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Oral changes due to aging /certified fixed orthodontic courses by Indian dental academy


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Oral changes due to aging /certified fixed orthodontic courses by Indian dental academy

  1. 1. ORAL CHANGES DUE TO AGING INDIAN DENTAL ACADEMY Leader in continuing dental education
  2. 2. • Introduction • Age changes in hard tissue • Teeth • Enamel • Dentine • Cementum • Alveolar bone • TMJ • Age changes in soft tissue • • • • Pulp Oral mucosa Periodontium Tongue • Age changes in oral functions • • • • Salivary glands and flow Taste Mastication and Deglutation Speech
  3. 3. INTRODUCTION • Ageing is a slowing of natural function. • A disintegration of the balanced controlled and organization that is characteristic of the young adult. • It is a process of morphological physiological disintegration. and
  4. 4. Graph
  5. 5. • It shows how the body efficiency gradually reaches peak, at the end of adolescence and from than on there is a gradual decline in powers which becomes accentuated senescence. in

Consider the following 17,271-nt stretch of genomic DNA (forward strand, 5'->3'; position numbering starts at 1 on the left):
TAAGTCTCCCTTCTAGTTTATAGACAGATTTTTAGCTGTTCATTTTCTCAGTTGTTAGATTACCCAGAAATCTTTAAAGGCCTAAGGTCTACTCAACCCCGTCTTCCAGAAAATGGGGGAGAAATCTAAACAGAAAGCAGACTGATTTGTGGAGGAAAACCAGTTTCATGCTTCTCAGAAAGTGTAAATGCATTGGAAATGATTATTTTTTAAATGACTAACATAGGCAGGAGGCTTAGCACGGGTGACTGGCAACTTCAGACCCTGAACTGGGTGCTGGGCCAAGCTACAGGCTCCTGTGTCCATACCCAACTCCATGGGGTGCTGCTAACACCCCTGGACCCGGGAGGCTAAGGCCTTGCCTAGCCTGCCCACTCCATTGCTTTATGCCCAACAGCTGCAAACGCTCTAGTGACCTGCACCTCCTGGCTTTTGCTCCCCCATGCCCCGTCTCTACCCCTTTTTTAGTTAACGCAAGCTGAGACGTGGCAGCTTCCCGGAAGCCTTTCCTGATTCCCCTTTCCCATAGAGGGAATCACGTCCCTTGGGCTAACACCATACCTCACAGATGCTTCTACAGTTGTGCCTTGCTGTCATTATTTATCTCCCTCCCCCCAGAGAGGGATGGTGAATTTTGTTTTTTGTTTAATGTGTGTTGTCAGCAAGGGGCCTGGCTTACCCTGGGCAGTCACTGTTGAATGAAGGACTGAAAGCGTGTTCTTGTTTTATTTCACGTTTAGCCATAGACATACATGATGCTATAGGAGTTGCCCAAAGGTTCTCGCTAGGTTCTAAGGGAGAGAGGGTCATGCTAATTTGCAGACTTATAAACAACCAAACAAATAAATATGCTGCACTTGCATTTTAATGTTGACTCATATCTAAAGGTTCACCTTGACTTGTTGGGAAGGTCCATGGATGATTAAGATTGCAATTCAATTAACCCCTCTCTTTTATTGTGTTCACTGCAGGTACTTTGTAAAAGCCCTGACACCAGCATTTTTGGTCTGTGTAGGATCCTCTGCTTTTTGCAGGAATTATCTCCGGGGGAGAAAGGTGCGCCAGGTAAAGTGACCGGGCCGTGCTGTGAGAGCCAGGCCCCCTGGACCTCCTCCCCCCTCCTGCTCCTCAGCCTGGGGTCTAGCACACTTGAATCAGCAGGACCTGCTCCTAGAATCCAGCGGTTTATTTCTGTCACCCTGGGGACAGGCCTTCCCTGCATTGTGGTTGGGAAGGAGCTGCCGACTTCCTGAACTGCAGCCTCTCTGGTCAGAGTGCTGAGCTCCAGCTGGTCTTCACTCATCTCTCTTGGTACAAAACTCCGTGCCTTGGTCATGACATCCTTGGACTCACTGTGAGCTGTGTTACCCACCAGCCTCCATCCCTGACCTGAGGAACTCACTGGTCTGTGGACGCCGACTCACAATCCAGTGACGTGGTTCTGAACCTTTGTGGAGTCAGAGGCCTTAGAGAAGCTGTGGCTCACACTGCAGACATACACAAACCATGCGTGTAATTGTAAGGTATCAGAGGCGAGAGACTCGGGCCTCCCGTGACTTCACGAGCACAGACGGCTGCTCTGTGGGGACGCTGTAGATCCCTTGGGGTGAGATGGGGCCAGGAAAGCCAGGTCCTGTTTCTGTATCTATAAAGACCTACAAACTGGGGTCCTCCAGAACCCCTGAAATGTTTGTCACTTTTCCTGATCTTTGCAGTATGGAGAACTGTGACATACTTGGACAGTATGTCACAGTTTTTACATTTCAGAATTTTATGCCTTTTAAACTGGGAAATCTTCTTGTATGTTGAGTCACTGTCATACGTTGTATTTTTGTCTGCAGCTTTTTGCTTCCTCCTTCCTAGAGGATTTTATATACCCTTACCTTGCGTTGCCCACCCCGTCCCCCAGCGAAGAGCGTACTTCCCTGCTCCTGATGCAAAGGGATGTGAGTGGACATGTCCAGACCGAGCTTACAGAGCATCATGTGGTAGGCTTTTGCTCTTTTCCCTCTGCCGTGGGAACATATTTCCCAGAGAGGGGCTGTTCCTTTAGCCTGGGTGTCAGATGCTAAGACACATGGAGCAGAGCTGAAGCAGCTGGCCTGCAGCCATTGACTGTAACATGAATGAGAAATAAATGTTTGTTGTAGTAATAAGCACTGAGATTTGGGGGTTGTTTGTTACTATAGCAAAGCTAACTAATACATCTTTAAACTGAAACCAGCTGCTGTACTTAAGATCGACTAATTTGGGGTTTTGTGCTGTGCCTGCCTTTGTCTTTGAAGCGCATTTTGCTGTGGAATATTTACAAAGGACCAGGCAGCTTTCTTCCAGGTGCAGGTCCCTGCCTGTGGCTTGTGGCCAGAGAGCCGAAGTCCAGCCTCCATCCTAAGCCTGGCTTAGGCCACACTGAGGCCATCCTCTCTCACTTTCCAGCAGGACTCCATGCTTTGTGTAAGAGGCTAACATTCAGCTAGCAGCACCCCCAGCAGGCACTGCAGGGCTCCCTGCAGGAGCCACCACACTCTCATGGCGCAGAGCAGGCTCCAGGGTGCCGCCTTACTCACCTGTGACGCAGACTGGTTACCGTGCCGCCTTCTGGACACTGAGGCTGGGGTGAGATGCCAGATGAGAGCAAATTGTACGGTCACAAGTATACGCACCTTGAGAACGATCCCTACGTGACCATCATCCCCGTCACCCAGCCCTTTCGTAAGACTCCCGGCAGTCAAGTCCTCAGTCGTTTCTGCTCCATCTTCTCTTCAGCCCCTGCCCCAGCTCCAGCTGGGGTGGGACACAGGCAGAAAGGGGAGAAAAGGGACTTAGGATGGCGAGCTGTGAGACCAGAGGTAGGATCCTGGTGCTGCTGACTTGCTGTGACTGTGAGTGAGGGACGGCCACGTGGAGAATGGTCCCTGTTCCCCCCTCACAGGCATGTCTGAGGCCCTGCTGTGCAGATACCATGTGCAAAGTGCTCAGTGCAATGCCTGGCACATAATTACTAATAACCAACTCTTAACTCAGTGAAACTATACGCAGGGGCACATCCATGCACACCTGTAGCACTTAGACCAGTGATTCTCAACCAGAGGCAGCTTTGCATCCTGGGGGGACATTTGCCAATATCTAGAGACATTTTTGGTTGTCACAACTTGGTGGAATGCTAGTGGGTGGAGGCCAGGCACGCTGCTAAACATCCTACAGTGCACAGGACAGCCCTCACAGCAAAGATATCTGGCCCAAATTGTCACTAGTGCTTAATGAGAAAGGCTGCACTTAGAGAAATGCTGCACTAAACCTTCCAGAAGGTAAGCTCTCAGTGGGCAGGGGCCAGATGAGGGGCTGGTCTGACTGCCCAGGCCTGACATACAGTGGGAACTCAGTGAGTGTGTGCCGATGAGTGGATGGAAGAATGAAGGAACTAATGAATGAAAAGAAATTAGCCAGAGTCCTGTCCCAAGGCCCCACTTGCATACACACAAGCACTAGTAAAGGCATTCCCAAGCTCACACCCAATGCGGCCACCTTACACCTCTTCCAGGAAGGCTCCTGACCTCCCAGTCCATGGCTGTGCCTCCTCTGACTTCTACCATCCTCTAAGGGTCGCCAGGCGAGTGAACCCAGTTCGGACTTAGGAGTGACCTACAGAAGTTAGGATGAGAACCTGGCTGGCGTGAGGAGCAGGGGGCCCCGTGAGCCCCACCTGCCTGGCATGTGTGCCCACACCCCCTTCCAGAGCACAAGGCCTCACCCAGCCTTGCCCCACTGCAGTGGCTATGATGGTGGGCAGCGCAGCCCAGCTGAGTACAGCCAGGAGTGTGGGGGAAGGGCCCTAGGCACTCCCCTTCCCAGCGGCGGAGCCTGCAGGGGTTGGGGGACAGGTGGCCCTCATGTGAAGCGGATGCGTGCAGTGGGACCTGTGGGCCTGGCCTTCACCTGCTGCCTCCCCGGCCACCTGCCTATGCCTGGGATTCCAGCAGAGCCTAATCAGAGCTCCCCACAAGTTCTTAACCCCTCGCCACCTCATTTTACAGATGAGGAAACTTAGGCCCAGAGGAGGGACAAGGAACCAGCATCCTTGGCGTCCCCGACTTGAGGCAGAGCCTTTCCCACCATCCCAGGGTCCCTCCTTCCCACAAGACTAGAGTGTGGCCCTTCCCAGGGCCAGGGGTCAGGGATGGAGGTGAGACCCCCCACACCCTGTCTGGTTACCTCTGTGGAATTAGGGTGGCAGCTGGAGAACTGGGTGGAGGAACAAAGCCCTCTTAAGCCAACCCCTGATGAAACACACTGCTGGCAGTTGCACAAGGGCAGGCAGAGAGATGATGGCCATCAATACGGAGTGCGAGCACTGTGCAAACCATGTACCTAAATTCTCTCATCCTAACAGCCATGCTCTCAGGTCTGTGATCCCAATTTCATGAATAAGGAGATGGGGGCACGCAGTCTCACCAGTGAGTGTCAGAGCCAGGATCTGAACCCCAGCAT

6. 6. DETERMINANTS OF AGING • Genetics • Environmental exposure • Lifestyle • Psychosocial factors
  7. 7. GENERAL EFFECTS OF AGING • Tissue dessication • Decreased elasticity. • Diminshed reparative capacity • Altered cell permeability
  8. 8. THEORIES OF AGING • Physiologic theories – Free radical theory – Cross linkage theory • Immunological theory • Somatic mutation theory • Stress theory • Collagen theory • Integrated theory
  9. 9. FREE RADICAL THEORY • Free radicals are atoms or molecules bearing an unpaired electron. • They are very reactive due to the tendency to pair. • Because the reaction of a free radical with a stable molecule produces another radical, chain reactions often result, in which a single free radical initiates a process that consumes stable molecules. Free radicals arise from – Exposure of cells and their organelles to ionising radiation – Enzymatic reactions and oxygen reduction – Non enzymatic reactions
  10. 10. • Because free radicals are highly reactive, all cells are susceptible to random changes caused by them. • Free radical damage may be prevented by antioxidants • According to this theory aging reflects the sum total of the harmful effect of free radical reactions.
  11. 11. CROSS LINKAGE THEORY • According to this theory, when two or more macromolecules become linked by a hydrogen bond, such linkages are said to be reversible and accumulate with time. • Molecular aggregation and immobilization increases the resulting inert molecules • Non removable cross linked aggregates may block glandular process reducing the production or release of hormones and other cellular secretions.